Report: Climate protests rising

The Worldwatch Institute reports that climate protests are escalating worldwide, as more and more people join movements to block the construction of coal-fired power plants and pressure their governments to mandate greenhouse-gas-emission caps.

Greenpeace activists hold a banner reading 'Coal-fired power burns the climate!' and burn a symbol of carbon dioxide as they demonstrate on Nov. 13, 2008 in front of the Klingenberg power plant in Berlin.

The Worldwatch Institute reports that climate protests are escalating worldwide, as more and more people join movements to block the construction of coal-fired power plants and pressure their governments to mandate greenhouse-gas-emission caps.

Worldwatch writer Ben Block cites recent demonstrations throughout Europe, Australia, and the United States. He quotes a clean-energy youth movement spokeswoman who marvels at the recent increase in participants:

"What I see is – in the last year – it just exploded and went from being a sizable amount of people, several thousands of very active youth all around the country, to just hundreds of thousands of young people," said Brianna Cayo Cotter, communications director for Energy Action Coalition, a network of North American youth climate activists. "I feel like the floodgates are about to open. We have the numbers. We have the skills. We have the passion."

Mr. Block reports that, in the United States, a movement against coal power that began four years ago has successfully cut in half the number of new coal-fired power plants.

The movement achieved a major victory last week, when a lawsuit by the Sierra Club prompted the Environmental Protection Agency to freeze construction of the roughly 100 new coal plants around the US. Coal power stations, the EPA ruled, must now take carbon dioxide emissions into account.

Civil disobedience

To curb the use of coal – the most polluting of all fossil fuels – activists often employ conventional channels, such as lobbying governments and filing lawsuits, but they are also increasingly engaging in civil disobedience.

In the Netherlands this past weekend, two Greenpeace ships blocked a dock at a port in Rotterdam used to unload coal, while elsewhere in the city, 90 Greenpeace activists were arrested after they chained themselves to machinery in an attempt to prevent the construction of a new coal power station.

On Nov. 1, some 25 activists in Sydney, Australia, were arrested after they chained themselves to a coal conveyor belt at one of Australia's largest power stations. According to the Sydney Morning Herald, the activists, who were members of the climate-action group Rising Tide, brought the plant's energy production to a standstill.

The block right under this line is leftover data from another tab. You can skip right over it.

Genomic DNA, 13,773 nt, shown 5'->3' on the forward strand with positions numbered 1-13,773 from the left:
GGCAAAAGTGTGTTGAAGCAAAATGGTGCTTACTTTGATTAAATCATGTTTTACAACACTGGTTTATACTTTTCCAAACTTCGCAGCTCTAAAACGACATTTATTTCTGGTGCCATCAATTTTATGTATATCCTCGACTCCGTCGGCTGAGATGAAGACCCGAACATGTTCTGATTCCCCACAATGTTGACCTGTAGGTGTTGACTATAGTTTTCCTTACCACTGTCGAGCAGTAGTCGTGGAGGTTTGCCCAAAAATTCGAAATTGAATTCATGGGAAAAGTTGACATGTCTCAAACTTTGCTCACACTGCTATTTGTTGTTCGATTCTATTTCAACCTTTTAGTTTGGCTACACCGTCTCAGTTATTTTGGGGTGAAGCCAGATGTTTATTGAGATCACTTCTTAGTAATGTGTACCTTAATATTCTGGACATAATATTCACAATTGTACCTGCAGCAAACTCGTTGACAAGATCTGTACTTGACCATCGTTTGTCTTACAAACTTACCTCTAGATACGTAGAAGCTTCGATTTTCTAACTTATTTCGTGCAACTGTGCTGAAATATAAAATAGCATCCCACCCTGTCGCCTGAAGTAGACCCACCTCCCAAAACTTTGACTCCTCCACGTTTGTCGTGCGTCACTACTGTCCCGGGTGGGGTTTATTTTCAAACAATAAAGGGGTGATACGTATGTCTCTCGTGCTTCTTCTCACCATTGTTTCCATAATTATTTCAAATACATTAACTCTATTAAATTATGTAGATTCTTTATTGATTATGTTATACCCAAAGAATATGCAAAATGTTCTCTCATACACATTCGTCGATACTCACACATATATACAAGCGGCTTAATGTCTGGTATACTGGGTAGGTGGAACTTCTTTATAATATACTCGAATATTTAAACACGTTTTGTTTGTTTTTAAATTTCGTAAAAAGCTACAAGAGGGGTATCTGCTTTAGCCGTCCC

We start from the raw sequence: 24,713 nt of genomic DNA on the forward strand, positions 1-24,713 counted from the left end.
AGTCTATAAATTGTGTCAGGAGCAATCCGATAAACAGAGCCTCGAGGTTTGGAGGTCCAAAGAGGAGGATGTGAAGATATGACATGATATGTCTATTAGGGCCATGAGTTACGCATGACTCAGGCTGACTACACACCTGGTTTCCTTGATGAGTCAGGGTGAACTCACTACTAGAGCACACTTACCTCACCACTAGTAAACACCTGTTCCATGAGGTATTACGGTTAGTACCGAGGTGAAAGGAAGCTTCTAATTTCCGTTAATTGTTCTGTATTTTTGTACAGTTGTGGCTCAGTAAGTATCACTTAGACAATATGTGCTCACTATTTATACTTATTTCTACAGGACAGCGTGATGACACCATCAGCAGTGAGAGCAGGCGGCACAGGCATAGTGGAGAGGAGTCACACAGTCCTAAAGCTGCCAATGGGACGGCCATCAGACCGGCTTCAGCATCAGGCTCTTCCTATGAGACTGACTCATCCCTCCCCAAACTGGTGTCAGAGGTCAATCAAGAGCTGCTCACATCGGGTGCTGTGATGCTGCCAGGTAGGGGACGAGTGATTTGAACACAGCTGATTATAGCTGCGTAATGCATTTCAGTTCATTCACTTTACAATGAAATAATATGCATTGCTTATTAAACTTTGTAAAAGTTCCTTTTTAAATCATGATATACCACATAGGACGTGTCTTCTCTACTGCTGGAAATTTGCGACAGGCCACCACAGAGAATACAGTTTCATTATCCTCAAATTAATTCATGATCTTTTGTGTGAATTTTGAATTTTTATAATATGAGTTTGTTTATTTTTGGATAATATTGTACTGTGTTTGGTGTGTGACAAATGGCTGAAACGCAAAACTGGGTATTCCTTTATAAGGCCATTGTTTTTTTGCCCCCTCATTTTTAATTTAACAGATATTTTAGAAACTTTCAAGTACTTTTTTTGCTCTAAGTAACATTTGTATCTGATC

In September, 15 activists from various environmental groups were arrested in Wise County, Va., after they formed a human barrier to block construction of a Dominion coal plant. Charged with trespassing, they eventually had to pay $400 in fines.

Activists who try to physically block coal-burning are still likely to face arrest and charges, but they have recently found some support in high places. In September, a British court cleared six Greenpeace activists of damaging the smokestack of a coal-fired power plant in Kingsnorth, England, in October 2007. The jury ruled that the activists' actions were justified given the environmental damage caused by the power station.

In September, former vice president and Nobel Laureate Al Gore openly advocated civil disobedience to block the construction of new coal power plants. His call was backed by leading NASA climate scientist James Hansen, who testified on behalf of the Kingsnorth activists and said that he would have done the same for the Wise County protesters.

Police spying

As climate protests escalate, it's no surprise that law enforcement is escalating as well, even to the point of engaging in questionable tactics. Writing in Grist this week, Mike Tidwell, the head of Chesapeake Climate Action Network, describes how Maryland police placed him on a terrorist watch list and spied on him in 2005 and 2006. Mr. Tidwell, the author of two books on coastal ecology and rising sea levels, says his group did not engage in any civil disobedience, just ordinary protests with signs and placards, but nonetheless had a police file labeled "Crime: Terrorism, environmental extremists."

Maryland police now acknowledge that Tidwell, along with at least 52 other activists of various stripes, were wrongly placed on the now-defunct watch list, although they have not explained how they were listed in the first place.

Stepping it up

Despite fears of heavy-handed police tactics, we can expect to see more climate demonstrations in the near future. Many groups are planning on convening in Poznań, Poland, on Dec. 1 for the next round of international climate talks. Advocacy groups are calling for president-elect Barack Obama to attend. While this appears unlikely – in a message on climate change earlier this week, he said he would not go – he had promised earlier to at least send a representative to the talks.

On Dec. 6, a coalition of activists spearheaded by Greenpeace will gather at landmarks in Boston, Chicago, and San Francisco, and other cities for an "International Day of Action for Climate Solutions." Protesters will display a 30-foot by 50-foot "postcard," telling the world that Americans are ready to take action on global warming.

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